Commissioner Carl Davis said he was pleased with the totals and said, “We certainly do appreciate the departments getting their budgets done on time.”

Speaking in regards to the county’s projected budget, Commission President John Pyles said, “We’re running in the black. We have not had to borrow money to make payroll this year. We have not had to cut services to our residents. This effort has been a unified effort by the commissioners and I’m proud that we will again be solvent in 2011.”

At 10:30 a.m. Tom Scott, Team Monroe community developer, requested a quick meeting with the commissioners at their convenience. Pyles asked him to come forward at that time.

“I apologize for not being on the agenda but I would like to address some allegations that were made against Team Monroe that I believe need clarified with you commissioners,” said Scott.

Scott said, “I would hope Team Monroe has demonstrated their beliefs in pushing Monroe County forward economically without politics. There are too many things in this county that need addressed without all of the childish innuendo.”

Davis asked if the organization has sought after grant funding for economic development to which Scott replied, “I can honestly say that Team Monroe has probably depleted  all of their options regarding grants that fund economic development. Their just aren’t many grants out there for that.”

After a brief discussion with  Davis and Commissioner Price, Scott and Pyles began a lengthy discussion centered on Team Monroe’s July 6 meeting with the commissioners.

After several minutes of back-and-forth discussion between Pyles and Scott regarding last week’s meeting, a heated confrontation began.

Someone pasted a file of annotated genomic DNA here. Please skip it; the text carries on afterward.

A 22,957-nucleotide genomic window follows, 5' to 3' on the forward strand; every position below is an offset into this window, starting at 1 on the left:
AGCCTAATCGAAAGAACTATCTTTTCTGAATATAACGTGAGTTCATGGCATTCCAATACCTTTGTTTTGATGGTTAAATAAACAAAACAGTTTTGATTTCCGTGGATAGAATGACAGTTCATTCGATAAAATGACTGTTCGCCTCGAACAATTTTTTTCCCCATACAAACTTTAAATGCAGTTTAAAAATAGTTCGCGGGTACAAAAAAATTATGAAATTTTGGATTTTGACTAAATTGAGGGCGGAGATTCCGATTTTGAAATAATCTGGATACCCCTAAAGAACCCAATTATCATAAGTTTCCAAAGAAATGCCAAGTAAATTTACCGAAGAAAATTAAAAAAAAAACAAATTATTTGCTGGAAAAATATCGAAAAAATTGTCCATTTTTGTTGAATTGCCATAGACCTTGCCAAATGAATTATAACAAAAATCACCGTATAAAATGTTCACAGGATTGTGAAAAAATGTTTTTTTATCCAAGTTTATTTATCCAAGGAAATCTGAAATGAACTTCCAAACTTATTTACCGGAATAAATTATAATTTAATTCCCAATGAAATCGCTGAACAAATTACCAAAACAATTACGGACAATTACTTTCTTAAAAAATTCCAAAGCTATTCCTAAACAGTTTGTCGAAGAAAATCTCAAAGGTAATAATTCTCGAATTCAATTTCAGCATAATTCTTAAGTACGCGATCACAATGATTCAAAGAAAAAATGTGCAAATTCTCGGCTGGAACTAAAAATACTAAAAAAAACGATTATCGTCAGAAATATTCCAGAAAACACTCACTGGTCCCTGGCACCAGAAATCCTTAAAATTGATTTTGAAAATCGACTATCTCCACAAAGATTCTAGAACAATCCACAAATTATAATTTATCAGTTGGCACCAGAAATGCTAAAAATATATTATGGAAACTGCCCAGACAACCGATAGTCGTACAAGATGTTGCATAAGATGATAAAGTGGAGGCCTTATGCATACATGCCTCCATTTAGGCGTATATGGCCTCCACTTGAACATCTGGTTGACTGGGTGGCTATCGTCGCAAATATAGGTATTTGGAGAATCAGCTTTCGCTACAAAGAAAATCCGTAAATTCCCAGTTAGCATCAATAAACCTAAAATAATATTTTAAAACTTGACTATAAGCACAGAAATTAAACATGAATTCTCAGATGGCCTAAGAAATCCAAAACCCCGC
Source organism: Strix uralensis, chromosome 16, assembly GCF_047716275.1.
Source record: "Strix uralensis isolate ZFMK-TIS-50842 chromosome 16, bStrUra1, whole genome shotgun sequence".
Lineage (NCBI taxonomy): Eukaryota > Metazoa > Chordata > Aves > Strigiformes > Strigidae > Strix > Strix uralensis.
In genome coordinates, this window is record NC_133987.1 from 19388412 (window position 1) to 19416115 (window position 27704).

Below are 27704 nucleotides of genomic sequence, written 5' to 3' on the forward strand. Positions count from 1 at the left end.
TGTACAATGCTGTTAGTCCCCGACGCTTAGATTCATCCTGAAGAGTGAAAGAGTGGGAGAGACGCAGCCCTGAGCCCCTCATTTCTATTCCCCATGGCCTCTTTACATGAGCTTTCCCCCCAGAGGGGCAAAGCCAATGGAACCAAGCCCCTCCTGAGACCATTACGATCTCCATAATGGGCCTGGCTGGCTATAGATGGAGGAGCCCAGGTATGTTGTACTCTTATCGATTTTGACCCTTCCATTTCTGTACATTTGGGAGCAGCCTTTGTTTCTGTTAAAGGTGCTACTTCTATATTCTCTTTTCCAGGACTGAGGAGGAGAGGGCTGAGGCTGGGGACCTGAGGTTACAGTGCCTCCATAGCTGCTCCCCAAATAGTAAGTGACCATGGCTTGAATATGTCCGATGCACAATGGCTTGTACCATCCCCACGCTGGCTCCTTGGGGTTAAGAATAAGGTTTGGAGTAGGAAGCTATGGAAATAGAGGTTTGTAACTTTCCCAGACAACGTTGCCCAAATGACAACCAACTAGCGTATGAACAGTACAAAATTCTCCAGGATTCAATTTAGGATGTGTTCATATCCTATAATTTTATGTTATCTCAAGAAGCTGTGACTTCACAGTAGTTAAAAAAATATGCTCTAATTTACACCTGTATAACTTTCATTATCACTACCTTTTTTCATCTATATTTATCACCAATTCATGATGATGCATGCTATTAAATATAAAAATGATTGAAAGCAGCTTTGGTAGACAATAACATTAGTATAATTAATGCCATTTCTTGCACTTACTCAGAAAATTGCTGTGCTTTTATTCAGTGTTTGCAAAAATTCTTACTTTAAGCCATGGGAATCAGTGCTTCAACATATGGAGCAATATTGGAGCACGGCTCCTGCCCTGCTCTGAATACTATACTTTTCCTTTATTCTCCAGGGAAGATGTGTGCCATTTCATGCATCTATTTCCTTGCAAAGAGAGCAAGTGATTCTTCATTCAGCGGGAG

The exchange ended quietly with Scott thanking the commissioners for their time before leaving.

In other business, Sam Turner met with commissioners to discuss a new cost savings analysis that could possibly be implemented into the county’s phone system. 

Turner said the new plan could save the county $22,191.18 within three years by detecting fraudulent billings in the county’s AT&T phone bills. While in the meeting, he highlighted one bill addressed to the county care center which had additional charges in excess of $49 for services not rendered. 

Following the meeting, commissioners traveled to Bethel Township to view a road that will possibly be absorbed by Bethel Township. Bethel Trustee Wayne West and Bethel resident Henry Winland were present at the commissioners meeting. Winland asked for the road to be taken back over by Bethel. He said an agreement dating back to the 1940s, which he presented to the commissioners, promised to take care of the road. 

West believes the road is too much of burden due to it being prone to flooding. He says that Bethel’s budget may not be able to handle that. 

Commissioners tabled the matter pending a meeting with County Engineer Lonnie Tustin and prosecutor Lynn Riethmiller.